With city funding set aside, 
park users have suggestions

Sisters Emily, Taylor and Naomi Hancock (pictured left to right) play on a see-saw at Victory Square Park on Memorial Day.

As Hermiston puts more focus on its parks, frequent users of the city’s greenspace have plenty of ideas for things they would like to see.

The city put aside more than $250,000 in a reserve fund for park projects in the coming year, including money for improvements to Victory Square Park and Sunset Park and $85,000 to build a skate park.

Most of the city’s parks were full of children, teenagers and picnicking families on Monday as residents took advantage of a sunny holiday weekend.

Janelle and Tony Carrera said McKenzie Park, where their boys were swinging from the play equipment Monday, was their favorite.

Janelle said they use all of the parks around town but McKenzie Park has the most shade, which is an important factor in the summer when it’s hot.

It’s no surprise, then, what she would like to see Hermiston’s park budget used for.

“Trees, trees and trees,” she said.

Tony added that he would also like to see more benches lining playgrounds instead of just tables.

“A lot of times people are using them to have picnics and then you want to just sit and watch your kids,” he said.

Both of the Carreras said they supported the city’s decision to put money aside for a skate park, because it would give teenagers something to do and draw them away from using play equipment not designed for people their size.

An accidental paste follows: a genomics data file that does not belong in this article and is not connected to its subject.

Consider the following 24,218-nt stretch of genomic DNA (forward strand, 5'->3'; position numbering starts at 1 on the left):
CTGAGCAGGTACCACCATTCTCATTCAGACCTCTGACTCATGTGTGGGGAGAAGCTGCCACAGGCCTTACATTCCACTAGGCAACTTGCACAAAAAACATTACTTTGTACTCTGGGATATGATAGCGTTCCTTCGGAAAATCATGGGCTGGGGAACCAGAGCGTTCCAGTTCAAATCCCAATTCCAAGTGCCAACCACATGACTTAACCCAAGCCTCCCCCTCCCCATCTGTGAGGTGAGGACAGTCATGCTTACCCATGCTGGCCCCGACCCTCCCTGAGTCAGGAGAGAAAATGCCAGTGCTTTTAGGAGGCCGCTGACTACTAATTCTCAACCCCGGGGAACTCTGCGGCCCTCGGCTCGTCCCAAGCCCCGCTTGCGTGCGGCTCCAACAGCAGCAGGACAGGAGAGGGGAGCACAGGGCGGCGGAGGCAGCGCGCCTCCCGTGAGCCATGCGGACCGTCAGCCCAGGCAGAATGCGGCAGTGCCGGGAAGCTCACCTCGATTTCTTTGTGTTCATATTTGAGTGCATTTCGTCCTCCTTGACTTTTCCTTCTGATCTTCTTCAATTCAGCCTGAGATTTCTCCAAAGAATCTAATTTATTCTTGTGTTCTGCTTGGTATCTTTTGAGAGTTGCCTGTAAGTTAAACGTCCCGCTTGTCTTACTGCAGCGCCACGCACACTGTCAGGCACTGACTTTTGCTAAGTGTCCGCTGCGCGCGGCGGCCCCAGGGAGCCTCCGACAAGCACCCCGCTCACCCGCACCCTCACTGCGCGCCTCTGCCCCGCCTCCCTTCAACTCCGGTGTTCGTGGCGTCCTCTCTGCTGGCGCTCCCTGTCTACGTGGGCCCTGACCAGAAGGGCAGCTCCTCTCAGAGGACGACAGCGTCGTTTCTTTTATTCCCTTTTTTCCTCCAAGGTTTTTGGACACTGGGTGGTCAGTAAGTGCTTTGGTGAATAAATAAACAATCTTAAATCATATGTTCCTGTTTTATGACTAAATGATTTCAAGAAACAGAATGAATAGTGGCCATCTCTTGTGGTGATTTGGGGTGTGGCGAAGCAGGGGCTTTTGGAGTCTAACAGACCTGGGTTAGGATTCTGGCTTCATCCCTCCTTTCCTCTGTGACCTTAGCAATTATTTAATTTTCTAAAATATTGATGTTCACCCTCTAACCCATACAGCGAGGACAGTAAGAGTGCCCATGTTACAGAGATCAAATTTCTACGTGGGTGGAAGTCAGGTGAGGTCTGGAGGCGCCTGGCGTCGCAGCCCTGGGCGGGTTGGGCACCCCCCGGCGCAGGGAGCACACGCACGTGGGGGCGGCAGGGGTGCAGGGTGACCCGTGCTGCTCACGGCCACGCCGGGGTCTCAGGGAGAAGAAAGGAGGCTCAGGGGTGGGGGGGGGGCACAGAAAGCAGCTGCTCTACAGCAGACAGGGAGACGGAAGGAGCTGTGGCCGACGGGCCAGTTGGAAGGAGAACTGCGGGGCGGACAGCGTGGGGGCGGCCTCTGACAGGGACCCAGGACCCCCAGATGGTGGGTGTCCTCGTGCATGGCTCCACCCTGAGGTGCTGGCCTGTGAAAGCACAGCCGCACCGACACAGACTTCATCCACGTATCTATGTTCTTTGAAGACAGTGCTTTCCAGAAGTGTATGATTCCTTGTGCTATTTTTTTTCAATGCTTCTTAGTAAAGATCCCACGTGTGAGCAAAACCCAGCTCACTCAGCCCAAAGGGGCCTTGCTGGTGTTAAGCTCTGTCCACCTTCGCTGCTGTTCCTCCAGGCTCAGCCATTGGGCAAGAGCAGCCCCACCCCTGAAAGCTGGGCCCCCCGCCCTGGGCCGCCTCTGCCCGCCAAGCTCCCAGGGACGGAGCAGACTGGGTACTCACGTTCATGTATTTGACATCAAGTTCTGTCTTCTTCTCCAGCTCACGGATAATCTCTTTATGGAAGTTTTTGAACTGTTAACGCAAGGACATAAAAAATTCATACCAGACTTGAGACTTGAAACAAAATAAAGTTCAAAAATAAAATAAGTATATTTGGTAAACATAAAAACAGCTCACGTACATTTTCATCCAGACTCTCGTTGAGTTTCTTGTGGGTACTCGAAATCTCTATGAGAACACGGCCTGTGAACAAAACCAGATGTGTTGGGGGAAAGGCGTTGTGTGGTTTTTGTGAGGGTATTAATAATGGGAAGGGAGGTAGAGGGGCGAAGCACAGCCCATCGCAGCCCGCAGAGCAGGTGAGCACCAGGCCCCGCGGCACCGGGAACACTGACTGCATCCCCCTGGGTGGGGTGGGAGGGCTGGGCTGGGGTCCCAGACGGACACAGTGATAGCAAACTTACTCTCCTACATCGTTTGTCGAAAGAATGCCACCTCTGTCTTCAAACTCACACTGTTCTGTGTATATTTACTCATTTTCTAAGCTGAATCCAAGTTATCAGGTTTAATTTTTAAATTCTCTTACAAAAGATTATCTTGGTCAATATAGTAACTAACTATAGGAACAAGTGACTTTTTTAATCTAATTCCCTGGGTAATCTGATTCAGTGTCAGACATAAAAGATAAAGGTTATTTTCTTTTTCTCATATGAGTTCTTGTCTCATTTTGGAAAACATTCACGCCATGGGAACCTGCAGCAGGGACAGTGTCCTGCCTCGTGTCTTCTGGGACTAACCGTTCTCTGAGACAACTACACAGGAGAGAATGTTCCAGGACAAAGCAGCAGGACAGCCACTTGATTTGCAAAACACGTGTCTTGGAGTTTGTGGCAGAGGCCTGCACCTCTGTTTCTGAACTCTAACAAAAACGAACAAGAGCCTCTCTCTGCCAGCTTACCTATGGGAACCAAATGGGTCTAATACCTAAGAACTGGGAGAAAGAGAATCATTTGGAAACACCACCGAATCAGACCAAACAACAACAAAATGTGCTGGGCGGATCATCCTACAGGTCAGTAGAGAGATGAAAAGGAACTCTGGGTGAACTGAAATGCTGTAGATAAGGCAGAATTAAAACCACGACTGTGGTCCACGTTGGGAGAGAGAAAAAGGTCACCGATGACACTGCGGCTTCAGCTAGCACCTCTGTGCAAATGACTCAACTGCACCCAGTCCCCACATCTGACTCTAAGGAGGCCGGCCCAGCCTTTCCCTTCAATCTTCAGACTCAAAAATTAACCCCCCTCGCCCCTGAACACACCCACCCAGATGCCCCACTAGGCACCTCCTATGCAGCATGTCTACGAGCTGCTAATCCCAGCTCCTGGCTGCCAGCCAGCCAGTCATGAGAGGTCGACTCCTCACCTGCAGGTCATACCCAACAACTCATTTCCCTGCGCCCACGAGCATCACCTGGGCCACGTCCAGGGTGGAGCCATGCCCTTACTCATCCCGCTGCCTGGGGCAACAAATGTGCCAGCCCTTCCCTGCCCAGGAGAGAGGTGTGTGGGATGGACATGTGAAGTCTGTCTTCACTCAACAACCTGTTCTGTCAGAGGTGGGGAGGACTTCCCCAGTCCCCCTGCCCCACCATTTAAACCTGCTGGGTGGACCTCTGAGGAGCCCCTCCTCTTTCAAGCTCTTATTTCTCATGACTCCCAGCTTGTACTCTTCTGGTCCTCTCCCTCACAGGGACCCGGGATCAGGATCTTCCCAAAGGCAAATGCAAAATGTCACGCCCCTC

The teenagers hanging out at Butte Park on Monday agreed. Josh Yeigh, 15, said if the city finally built a new, full-sized skate park he would be there all the time instead of practicing parkour — an urban sport involving acrobatic jumps and flips off objects — at the parks.

“I know a lot of people who would use it,” he said. “Right now they go to Irrigon.”

He said he would also like to see money go into building a bigger, better spray park.

Mariah King said she and her friends mostly just hang out at the parks in town without using any of the play equipment. She said if the parks included cell phone charging stations, free wi-fi Internet and food shacks she “would definitely come more.”

Over at Victory Square Park, Kari Hancock was glad to hear the city’s budget includes money for permanent restrooms to replace the portable toilets there. She said the park is a favorite with her six kids, who range in age from two to 17.

“Restrooms would be nice, and clean ones would be great,” she said.

Chris Moon agreed. The father of three said he also hoped the city continued to make preventative maintenance on its current parks a priority as it looks to expand its green space. He also said that some sort of batting cages with a pitching machine would be a fun addition to the park.

“Right now I’m the pitching machine,” he said.

In addition to improving its current parks, Parks and Recreation director Larry Fetter has told the city council he would like to see the city prioritize adding more parks to the city, especially on the east side of town where few exist. The city has 101 acres of parks, which is 74 acres under the amount recommended by the national standard.


Contact Jade McDowell at jmcdowell@eastoregonian.com or 541-564-4536.

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